How much should a pastor be paid? Though the final answer is subjective, here are six guidelines. Rather than focusing on one or two of these, make sure to consider each. None is exhaustive, but all are helpful.
1. THE FOUR TIMES RULE
Determine the starting place for a fair ministry salary by calculating average monthly mortgage/rent in your area and multiplying by four. Financial guru, Dave Ramsey, argues that a mortgage payment should not exceed 25% of take-home pay. With this standard in mind, if housing costs are $1,800 per month, a starting place for a salary would be $7,200 per month. (This number does not include benefits.) Few quality pastors will accept $40,000 per year when housing will cost them $2,000 per month. They will simply pursue better opportunities than you are offering. Before you start arguing with me, keep reading the next five guidelines.
2. COMPENSATION SURVEYS
Step 2 in determining ministry compensation is to learn the going rate for what pastors are being paid. There are several different salary surveys that break down pastoral compensation by ministry position, church size, region, etc. Here are a few of the better compensation surveys:
- Churches over 1000 people
- Southern Baptist
- Church Law and Tax Store – 2014/2015 Compensation Reports
- NACBA Staff Salaries
3. COMPARABLE SALARIES
In building a ministry compensation strategy, make sure to consider comparable salaries in your community. Though this is more art than science, consider comparing the lead pastor to a high school principal. Both are likely to have master’s degrees, and both oversee complex organizations that require unique and diverse skill sets.
4. WHAT CONTEXT ALLOWS
A fourth consideration in pastoral compensation is what the local context allows. Helpful questions may include:
- What is the economy of the city?
- What is the median household income?
- What is the demographic of the church?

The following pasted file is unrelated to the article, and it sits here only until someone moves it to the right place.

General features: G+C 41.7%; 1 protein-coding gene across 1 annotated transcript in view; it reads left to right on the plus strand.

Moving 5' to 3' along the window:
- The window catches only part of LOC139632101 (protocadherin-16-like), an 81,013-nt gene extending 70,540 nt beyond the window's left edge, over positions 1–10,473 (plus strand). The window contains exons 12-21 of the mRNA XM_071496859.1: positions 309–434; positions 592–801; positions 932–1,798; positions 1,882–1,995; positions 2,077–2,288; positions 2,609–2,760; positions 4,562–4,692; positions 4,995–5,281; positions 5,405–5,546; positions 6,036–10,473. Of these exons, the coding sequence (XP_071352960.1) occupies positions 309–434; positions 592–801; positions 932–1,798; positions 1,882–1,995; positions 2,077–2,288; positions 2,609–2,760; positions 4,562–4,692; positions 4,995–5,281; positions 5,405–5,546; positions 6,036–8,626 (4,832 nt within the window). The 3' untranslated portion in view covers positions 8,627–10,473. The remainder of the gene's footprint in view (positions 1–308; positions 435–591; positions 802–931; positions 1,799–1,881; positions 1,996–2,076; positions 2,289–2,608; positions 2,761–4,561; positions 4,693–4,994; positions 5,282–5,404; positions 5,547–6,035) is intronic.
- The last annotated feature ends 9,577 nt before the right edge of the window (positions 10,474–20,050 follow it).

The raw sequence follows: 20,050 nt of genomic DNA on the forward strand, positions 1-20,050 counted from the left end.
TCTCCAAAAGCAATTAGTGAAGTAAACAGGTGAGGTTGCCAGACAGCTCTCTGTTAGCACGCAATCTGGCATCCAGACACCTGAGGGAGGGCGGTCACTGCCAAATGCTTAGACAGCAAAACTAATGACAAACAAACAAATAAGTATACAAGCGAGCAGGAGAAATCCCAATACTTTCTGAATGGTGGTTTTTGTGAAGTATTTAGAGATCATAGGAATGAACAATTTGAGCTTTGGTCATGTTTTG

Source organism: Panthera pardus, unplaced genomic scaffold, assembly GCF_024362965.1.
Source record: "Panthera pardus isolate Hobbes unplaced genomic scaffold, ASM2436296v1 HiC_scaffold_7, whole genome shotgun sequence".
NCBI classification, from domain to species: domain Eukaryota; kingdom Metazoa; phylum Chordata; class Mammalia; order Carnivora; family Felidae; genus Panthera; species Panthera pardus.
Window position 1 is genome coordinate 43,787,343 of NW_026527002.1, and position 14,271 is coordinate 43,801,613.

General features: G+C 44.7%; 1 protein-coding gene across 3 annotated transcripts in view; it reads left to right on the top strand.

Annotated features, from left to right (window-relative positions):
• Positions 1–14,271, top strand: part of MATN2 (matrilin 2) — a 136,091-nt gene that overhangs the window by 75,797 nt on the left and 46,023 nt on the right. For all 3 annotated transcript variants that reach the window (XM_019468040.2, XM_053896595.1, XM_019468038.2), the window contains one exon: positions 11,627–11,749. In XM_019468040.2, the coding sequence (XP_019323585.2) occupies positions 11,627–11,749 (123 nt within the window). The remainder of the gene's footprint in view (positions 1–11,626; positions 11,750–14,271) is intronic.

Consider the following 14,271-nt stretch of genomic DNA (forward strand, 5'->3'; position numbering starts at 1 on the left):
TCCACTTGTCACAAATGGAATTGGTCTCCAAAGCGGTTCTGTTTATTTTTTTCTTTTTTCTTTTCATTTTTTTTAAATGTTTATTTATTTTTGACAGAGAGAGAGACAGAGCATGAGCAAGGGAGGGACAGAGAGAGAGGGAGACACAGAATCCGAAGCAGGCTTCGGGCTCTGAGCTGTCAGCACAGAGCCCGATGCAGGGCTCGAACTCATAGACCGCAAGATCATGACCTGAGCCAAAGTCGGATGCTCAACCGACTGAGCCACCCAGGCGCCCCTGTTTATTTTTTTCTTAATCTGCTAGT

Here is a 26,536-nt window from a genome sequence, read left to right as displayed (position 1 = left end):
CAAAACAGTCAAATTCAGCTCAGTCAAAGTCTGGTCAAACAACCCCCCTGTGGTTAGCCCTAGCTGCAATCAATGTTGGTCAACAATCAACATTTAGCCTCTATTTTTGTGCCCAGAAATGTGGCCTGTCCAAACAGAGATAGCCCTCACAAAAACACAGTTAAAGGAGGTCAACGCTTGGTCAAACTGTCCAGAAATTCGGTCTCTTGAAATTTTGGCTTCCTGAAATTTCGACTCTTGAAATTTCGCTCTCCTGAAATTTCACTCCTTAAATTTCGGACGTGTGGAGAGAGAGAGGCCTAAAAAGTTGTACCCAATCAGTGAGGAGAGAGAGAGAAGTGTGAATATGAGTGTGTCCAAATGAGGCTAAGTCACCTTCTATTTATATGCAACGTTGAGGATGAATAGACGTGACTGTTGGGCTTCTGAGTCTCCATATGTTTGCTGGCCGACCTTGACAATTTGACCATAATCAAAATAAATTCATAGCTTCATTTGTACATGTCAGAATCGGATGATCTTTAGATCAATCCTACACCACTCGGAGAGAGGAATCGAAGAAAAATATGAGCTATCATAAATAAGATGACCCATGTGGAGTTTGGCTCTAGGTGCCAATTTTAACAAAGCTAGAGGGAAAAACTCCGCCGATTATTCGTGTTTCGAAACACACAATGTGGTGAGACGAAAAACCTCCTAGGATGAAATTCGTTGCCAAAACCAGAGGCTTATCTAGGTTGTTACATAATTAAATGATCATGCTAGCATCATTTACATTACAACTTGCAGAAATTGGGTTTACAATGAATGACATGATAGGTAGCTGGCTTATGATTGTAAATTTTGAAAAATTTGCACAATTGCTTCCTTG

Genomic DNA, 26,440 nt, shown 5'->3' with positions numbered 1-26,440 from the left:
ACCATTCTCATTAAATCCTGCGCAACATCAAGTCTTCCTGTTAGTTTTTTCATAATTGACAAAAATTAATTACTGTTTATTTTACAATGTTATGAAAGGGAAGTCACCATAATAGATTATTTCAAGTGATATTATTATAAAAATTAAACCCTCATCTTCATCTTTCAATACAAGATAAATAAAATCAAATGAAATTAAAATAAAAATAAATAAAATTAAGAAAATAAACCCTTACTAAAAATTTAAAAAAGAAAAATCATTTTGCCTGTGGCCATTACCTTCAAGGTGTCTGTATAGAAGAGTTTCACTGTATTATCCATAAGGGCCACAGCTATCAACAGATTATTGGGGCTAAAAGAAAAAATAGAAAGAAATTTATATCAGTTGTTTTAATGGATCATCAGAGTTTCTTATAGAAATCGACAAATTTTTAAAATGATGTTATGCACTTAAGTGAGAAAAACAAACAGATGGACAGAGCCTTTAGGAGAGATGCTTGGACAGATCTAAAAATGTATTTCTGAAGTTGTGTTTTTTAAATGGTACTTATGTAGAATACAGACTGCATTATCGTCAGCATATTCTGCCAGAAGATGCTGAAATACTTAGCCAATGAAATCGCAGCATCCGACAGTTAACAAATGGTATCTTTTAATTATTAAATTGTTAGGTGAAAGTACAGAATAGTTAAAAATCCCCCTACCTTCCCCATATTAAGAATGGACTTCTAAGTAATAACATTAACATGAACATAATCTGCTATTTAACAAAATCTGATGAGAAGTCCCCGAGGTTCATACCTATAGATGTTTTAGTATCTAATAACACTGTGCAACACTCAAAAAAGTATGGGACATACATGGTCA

- What do salaries look like in your city?
The answers to these questions will be different in Tucson than they are in Louisville or New York City.
5. REPLACEMENT VALUE
If you consider only one of these six criteria, replacement value is the most important of the six. Above all else, fair compensation must be determined by replacement value. If a person in a role vacates the position, what will it cost to replace him with a person of comparable gifting and experience? Most of the time when replacement value is considered, competent pastors are underpaid.
There may be times when a pastor is so valuable to a congregation that his special needs trump the other guidelines. A (pastor) friend of mine has four children, two of whom are special needs. He not only needs the best health care money can buy, he also needs a house with hallways wide enough to accommodate two wheelchairs. He has a specific and unique need. He is so valuable to his church that they have decided to pay him what he needs to take care of his family, even though that may be more than the going rate for a pastor in his area.
A wise church will carefully and generously care for those who lead the church. The Scripture clearly teaches us to pay our pastors. Walking through these six steps will set you well on the way to a solid strategy for compensation.